Bellmere Common by Mark Steen Review

Bellmere Common

Bellmere Common is horrific, gory and engrossing.

I read a lot of books of all genres with my favourites being horror and thrillers so when I read the blurb about Bellmere Common by Mark Steen I couldn’t wait to start reading it (I even put down my Stephen King novel to do so)!

Bellmere Common is a sleepy village in England and after Pat’s Aunt Jeanette (who he never knew existed) dies and leaves him the house he and his family travel down from Manchester to sort out the house ready to sell it. But the village has a horrible past with murders and disappearances and secrets about Aunt Jeanette that Pat and his family never knew.

A demon is on the loose in Bellmere Common and looking for souls to feed the devil and now Pat and his family are in a fight for survival.

Overall I found Bellmere Common to be a good story, horrific, gory and engrossing. While I enjoyed reading it I did have several problems with it;

Firstly the book is littered with spelling and grammatical errors, some of which are so glaringly obvious and some that change the meaning of what the author is trying to say.

Secondly I thought that at times the author was trying to increase the word count by unnecessarily over-describing mundane paragraphs, for instance when Mary makes a cup of tea for the two teenagers that she is planning to offer as a sacrifice to her master describing how to make a cup of tea added nothing to the story and was pointless.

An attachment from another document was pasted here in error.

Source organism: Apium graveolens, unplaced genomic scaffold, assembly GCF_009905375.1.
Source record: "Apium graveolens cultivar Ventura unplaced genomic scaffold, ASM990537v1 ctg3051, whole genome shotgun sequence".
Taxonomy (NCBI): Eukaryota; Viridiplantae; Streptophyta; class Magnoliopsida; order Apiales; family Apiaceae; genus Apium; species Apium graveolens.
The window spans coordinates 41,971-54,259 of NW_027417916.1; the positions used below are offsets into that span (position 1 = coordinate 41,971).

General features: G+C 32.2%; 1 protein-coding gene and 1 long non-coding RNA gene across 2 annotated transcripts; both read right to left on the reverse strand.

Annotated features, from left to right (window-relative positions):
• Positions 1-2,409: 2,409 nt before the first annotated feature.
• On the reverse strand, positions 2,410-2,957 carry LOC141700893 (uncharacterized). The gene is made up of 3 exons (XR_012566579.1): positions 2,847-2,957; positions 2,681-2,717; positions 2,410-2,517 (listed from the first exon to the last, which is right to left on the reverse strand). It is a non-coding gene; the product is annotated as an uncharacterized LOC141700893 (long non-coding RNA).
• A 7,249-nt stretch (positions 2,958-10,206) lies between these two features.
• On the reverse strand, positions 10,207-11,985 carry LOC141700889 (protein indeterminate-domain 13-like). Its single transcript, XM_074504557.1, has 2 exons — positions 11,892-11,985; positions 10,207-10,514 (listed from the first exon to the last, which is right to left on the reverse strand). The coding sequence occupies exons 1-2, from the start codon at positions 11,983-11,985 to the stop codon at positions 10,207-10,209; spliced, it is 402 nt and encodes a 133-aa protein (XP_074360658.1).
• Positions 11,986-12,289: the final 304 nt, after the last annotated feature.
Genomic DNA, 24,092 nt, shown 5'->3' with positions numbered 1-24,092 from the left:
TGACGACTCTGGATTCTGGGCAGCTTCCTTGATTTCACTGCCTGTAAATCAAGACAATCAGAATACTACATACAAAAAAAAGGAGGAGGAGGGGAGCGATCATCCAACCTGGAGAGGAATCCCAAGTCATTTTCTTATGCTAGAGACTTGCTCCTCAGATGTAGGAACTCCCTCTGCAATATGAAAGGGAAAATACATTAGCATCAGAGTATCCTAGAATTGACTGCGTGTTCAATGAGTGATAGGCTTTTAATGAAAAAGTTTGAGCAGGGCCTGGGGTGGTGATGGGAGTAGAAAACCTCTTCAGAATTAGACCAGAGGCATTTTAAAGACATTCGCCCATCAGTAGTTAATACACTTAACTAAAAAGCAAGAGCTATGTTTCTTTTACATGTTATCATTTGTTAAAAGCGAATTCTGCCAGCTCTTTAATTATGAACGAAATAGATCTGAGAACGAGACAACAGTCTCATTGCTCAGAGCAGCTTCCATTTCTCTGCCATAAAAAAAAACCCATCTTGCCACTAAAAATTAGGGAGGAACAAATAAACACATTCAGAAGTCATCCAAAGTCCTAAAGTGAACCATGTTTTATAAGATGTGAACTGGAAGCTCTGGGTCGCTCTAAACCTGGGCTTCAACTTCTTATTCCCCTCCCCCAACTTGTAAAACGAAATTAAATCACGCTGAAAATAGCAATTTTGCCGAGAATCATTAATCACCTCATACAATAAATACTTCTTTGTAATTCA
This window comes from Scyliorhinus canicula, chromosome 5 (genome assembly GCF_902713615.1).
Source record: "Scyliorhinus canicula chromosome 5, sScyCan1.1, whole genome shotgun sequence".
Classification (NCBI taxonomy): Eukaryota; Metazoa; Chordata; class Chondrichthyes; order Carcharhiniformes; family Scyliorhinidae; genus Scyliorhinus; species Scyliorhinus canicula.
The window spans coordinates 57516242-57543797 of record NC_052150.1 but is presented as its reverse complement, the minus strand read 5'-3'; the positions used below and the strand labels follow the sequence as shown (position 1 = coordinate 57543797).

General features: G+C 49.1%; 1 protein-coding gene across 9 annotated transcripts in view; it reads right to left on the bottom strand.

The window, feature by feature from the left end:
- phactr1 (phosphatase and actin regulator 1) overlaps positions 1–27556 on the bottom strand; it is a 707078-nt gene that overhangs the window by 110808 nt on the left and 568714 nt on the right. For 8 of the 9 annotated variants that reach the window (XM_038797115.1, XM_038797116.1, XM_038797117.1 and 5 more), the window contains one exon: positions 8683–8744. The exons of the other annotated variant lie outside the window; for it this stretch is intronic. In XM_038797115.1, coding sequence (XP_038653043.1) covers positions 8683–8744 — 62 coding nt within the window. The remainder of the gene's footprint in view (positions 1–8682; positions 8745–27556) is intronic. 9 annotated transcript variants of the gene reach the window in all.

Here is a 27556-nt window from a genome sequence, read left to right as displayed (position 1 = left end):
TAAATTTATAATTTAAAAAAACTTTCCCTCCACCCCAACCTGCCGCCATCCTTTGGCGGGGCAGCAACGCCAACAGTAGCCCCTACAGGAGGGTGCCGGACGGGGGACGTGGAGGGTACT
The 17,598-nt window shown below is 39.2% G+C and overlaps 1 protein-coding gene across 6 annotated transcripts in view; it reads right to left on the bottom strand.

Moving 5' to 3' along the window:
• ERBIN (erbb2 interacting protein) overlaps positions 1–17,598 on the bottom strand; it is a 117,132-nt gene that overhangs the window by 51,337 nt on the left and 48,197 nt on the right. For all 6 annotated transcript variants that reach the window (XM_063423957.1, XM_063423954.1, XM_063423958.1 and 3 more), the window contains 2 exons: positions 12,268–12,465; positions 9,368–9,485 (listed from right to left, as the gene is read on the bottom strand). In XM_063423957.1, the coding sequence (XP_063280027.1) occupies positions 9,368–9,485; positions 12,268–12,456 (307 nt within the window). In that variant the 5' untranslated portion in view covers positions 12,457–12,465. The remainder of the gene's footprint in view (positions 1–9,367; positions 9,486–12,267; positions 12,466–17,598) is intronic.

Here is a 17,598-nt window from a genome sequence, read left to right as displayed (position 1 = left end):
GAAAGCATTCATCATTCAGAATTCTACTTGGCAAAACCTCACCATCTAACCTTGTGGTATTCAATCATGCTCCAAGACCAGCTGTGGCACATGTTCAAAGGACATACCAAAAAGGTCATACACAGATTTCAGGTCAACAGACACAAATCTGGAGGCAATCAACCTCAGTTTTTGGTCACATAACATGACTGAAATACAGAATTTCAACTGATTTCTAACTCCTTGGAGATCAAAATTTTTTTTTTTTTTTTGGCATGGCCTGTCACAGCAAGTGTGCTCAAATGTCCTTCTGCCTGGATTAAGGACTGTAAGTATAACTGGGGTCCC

At some points I had to re-read some parts as they didn’t seem to fit with the story and maybe if they had been introduced earlier it would have worked better.

So for a debut novel by the author it is a good story that I would recommend reading, despite my niggles as mentioned above. I think if the book was re-edited and proofread better it would make for a much better, polished novel.

But as I said, I enjoyed reading it and am glad I did but definitely in need of re-editing especially if the author wants to make a career of writing novels.

Rating: 3.5/5

RRP: £10.99 (Paperback) / £0.99 (Kindle)

Available to buy from Amazon here.

DISCLOSURE: I was provided with a free copy of this book for the purposes of writing a honest and impartial review. All thoughts and opinions are my own. This review uses an affiliate link which I may receive a small commission from if you purchase through the link.

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